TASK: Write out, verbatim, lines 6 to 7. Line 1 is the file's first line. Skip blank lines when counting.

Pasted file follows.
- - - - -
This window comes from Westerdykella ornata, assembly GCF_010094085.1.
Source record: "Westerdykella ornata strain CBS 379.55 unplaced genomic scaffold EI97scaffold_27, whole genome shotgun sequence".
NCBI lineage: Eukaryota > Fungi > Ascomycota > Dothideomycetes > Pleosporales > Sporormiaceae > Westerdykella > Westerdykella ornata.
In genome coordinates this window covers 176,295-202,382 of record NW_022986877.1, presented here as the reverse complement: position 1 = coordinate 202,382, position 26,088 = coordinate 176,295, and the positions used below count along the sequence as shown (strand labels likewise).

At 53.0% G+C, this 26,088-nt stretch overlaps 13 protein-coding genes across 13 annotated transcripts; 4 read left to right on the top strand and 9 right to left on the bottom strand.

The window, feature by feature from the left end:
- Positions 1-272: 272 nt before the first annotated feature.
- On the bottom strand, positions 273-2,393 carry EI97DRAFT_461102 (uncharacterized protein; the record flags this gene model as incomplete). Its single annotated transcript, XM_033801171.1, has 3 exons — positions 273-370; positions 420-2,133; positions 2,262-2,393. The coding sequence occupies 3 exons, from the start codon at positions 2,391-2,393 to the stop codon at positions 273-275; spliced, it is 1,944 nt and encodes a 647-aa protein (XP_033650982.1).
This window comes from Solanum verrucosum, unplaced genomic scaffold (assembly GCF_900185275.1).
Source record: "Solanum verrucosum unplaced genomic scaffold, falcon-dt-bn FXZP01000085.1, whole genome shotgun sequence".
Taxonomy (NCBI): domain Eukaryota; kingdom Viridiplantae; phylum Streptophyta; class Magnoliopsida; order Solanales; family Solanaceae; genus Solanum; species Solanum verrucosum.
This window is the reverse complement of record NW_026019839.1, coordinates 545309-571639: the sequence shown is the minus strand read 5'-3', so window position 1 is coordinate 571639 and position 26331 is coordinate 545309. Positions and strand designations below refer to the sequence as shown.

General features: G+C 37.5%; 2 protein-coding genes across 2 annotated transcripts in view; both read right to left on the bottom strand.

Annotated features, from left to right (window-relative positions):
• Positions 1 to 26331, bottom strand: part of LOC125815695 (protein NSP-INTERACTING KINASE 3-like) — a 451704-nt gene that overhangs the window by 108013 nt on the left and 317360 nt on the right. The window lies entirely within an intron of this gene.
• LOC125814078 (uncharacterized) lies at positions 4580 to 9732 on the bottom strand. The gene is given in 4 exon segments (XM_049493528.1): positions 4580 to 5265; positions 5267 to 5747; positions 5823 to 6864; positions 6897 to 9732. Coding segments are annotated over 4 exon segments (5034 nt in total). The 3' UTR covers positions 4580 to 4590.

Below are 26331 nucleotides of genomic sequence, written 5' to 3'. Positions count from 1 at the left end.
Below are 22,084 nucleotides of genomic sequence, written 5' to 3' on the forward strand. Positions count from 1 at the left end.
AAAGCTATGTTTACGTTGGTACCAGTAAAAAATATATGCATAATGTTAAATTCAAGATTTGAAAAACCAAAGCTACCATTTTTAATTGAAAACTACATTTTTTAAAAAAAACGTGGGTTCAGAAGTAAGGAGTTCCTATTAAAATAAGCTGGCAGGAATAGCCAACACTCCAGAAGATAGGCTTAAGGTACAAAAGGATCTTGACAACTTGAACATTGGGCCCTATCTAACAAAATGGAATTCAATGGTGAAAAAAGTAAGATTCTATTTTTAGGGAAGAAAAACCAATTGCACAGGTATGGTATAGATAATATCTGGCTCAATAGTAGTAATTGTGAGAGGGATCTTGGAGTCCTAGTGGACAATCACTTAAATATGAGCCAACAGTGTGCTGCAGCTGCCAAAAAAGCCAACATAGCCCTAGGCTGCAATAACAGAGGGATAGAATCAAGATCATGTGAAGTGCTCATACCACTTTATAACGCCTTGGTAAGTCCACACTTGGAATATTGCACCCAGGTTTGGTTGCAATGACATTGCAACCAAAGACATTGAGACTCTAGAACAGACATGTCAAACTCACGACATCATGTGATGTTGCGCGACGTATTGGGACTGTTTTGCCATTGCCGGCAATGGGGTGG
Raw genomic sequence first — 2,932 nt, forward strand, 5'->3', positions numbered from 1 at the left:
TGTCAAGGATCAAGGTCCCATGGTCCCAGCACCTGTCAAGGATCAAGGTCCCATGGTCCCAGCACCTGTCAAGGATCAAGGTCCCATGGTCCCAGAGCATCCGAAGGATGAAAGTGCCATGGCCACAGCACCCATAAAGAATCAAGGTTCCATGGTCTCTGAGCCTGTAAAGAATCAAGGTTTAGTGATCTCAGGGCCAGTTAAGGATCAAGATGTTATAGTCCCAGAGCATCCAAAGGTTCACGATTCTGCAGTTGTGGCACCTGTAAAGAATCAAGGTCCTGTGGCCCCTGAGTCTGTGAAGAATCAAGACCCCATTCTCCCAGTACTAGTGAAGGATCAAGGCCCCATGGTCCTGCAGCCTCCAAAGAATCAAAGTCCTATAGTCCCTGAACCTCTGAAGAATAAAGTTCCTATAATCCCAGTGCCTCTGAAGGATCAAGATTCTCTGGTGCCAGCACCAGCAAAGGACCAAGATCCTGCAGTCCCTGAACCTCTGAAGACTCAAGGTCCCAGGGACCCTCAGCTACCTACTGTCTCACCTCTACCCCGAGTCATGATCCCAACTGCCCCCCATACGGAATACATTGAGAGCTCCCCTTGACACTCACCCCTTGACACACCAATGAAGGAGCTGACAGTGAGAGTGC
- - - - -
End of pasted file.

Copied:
The window, feature by feature from the left end:
- Positions 1-272: 272 nt before the first annotated feature.